If my kitchen sink were writing this, it would tattle. “She eats sitting down, yeah … at her desk sometimes when she’s writing. Or in her rocking chair, plate in her lap, fork in one hand, book or, worse, cellphone in the other.”
“Sometimes she eats sitting in me too,” Car chimes in. “She had a double-decker taco the other day. Cheesy. I was left holding the bag.”
“She ate lunch with me today,” Table offers. “On one of her grandmother’s Currier & Ives plates. With silverware and a cloth placemat.”
“She eats standing up too,” Sink continues. “Every time she brings home a rotisserie chicken, she tears off its right leg, leans over me and gnaws it to the bone. Bare-handed! Barbarian! She ate a peach there today, dripping juice on me. And hard-boiled eggs—she actually walks from room to room eating those.”
“Chicken, peach, eggs—those are all good foods,” Fridge pipes up.
Sink cocks an eyebrow. “There’s a potato chip bag in the trash under me.”
“There are sugar snap peas in me,” Fridge counters. “And pickles. And she’ll tell you herself they have a more satisfying crunch.”
“I think she’s planning dinner with me,” Table says. “Rice and sautéed vegetables and fruit salad—”
“Which is chilling in me right now,” Fridge blurts.
Table waits for quiet. “I like it when she brings a book. She takes her time.”
“I just hope,” says Sink, who likes to have the last word, “she cleans it all up before she goes to bed.”
Assessments and exercise can be put off. Heart-to-heart connections and fun might not be on the daily menu. Habits take time to develop. Of all the topics in this self-care series, eating is different.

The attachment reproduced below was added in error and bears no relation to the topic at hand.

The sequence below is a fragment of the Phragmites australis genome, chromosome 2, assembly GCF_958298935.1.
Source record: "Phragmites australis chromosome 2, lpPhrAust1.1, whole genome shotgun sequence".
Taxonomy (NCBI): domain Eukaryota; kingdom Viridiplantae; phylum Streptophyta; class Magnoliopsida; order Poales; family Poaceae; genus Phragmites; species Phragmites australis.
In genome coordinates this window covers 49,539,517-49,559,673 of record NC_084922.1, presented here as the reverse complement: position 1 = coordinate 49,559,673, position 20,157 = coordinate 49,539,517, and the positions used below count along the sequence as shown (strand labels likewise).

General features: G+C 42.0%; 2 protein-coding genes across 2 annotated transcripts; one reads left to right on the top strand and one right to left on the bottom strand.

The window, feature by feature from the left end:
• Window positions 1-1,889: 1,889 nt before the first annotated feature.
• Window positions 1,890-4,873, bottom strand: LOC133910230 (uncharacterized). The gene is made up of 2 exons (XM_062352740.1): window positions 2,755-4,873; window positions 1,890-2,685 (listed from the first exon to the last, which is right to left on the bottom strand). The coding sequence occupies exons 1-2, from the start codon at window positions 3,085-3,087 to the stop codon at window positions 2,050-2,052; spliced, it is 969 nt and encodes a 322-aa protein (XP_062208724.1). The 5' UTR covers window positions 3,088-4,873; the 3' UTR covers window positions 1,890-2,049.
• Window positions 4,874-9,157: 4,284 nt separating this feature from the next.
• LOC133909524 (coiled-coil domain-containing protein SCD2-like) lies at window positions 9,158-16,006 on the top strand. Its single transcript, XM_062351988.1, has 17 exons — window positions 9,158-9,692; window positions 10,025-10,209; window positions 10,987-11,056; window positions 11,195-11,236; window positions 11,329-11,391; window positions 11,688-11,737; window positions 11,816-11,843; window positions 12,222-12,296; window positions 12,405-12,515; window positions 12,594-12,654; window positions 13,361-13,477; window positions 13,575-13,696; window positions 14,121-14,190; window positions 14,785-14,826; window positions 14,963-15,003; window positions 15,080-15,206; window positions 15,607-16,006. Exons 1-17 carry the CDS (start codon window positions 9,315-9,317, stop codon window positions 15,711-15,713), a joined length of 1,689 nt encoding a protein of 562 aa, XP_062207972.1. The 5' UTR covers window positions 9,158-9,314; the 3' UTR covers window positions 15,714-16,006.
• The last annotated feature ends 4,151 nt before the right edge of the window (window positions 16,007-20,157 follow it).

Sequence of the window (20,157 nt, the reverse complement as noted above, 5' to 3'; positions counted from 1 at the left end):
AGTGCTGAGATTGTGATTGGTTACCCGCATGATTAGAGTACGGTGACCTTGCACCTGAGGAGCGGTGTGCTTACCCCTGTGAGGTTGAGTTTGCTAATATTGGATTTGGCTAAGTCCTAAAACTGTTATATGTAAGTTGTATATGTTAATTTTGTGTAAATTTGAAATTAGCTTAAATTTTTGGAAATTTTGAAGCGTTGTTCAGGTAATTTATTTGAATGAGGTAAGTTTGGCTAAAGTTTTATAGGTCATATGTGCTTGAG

Our bodies are designed to need regular refueling. Hunger is stingy with deadline extensions. Each day requires decisions about eating: What, when, where, and how much, in both quantity and cost. Sometimes it’s a chore. (I know what it’s like to dread eating, to have to force something in when I have neither interest nor appetite.)
Our bodies are also designed to enjoy food with our senses, and our planet provides so much to choose from. Sometimes it’s the greatest pleasure of the day. (If I look a shade cyanotic lately, it’s not lack of oxygen but those daily blueberries.)
I know “eat good food” means something different for the mom feeding six children on a single income; the widow eating on paper plates in front of the TV; my friend who can’t eat meat any more because of a tick bite; friends who can’t abide gluten or dairy; folk with seemingly limitless income and folk who raise as much of their food as they can. I know it is meaningless for the friend who currently can’t eat anything at all. But I do know what it has come to mean for me: in a word, hospitality.
- If I wouldn’t serve it to someone else, don’t serve it to myself.
- At least once a week, take time to cook slow. Chop. Saute. Make something up with what I have on hand.
- Eat some fruit every day, and take advantage of fruit in season.
- Don’t be swayed by merely perceived peer pressure. If everyone else is choosing the cheeseburger, and my body is chanting the salmon, the salmon, the salmon, and I can afford the salmon, order the salmon.
- Keep a real plate and a real bowl and real silverware at work for the days I eat at my desk.
- Set the table for myself as if I were setting it for a guest. Placemat, silverware, a linen napkin.
- Once in a while, go ahead and have the hamburger. But however savory it might be, savor the people at the table more.
You’re invited to join us as we write our way through this self-care series. You can find the list of prompts and publication dates here. Have something to say? Please join us. Simply drop a link to your blog in a comment on the corresponding post at any time.
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